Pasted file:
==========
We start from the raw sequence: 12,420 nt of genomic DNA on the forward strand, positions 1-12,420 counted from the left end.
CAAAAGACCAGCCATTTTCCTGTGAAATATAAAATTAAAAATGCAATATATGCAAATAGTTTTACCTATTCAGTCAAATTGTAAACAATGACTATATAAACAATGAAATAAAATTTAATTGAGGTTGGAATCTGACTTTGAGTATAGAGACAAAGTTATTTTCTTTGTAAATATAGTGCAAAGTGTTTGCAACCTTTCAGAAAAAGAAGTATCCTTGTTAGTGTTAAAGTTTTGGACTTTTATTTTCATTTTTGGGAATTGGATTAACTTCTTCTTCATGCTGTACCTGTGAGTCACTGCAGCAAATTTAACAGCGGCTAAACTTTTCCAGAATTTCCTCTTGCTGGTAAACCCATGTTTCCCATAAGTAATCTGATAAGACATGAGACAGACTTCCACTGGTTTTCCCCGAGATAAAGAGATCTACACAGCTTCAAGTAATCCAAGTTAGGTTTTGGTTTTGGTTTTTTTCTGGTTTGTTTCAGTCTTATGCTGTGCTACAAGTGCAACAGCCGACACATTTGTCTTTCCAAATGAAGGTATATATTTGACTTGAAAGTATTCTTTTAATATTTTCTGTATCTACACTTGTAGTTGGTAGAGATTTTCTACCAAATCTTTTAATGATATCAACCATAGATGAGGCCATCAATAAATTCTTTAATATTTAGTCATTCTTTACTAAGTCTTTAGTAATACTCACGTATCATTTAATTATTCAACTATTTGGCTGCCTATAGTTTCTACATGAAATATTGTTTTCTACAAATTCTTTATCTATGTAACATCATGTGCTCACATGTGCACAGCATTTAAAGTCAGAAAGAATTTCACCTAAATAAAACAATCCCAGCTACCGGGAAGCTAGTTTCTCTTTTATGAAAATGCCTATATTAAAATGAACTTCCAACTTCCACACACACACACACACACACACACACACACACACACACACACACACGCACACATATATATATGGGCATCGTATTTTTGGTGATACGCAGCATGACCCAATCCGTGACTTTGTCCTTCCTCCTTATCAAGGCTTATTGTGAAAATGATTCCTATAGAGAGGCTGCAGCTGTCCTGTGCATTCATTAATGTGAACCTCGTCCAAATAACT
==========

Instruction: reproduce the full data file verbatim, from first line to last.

We start from the raw sequence: 12,420 nt of genomic DNA on the forward strand, positions 1-12,420 counted from the left end.
CAAAAGACCAGCCATTTTCCTGTGAAATATAAAATTAAAAATGCAATATATGCAAATAGTTTTACCTATTCAGTCAAATTGTAAACAATGACTATATAAACAATGAAATAAAATTTAATTGAGGTTGGAATCTGACTTTGAGTATAGAGACAAAGTTATTTTCTTTGTAAATATAGTGCAAAGTGTTTGCAACCTTTCAGAAAAAGAAGTATCCTTGTTAGTGTTAAAGTTTTGGACTTTTATTTTCATTTTTGGGAATTGGATTAACTTCTTCTTCATGCTGTACCTGTGAGTCACTGCAGCAAATTTAACAGCGGCTAAACTTTTCCAGAATTTCCTCTTGCTGGTAAACCCATGTTTCCCATAAGTAATCTGATAAGACATGAGACAGACTTCCACTGGTTTTCCCCGAGATAAAGAGATCTACACAGCTTCAAGTAATCCAAGTTAGGTTTTGGTTTTGGTTTTTTTCTGGTTTGTTTCAGTCTTATGCTGTGCTACAAGTGCAACAGCCGACACATTTGTCTTTCCAAATGAAGGTATATATTTGACTTGAAAGTATTCTTTTAATATTTTCTGTATCTACACTTGTAGTTGGTAGAGATTTTCTACCAAATCTTTTAATGATATCAACCATAGATGAGGCCATCAATAAATTCTTTAATATTTAGTCATTCTTTACTAAGTCTTTAGTAATACTCACGTATCATTTAATTATTCAACTATTTGGCTGCCTATAGTTTCTACATGAAATATTGTTTTCTACAAATTCTTTATCTATGTAACATCATGTGCTCACATGTGCACAGCATTTAAAGTCAGAAAGAATTTCACCTAAATAAAACAATCCCAGCTACCGGGAAGCTAGTTTCTCTTTTATGAAAATGCCTATATTAAAATGAACTTCCAACTTCCACACACACACACACACACACACACACACACACACACACACACACACGCACACATATATATATGGGCATCGTATTTTTGGTGATACGCAGCATGACCCAATCCGTGACTTTGTCCTTCCTCCTTATCAAGGCTTATTGTGAAAATGATTCCTATAGAGAGGCTGCAGCTGTCCTGTGCATTCATTAATGTGAACCTCGTCCAAATAACT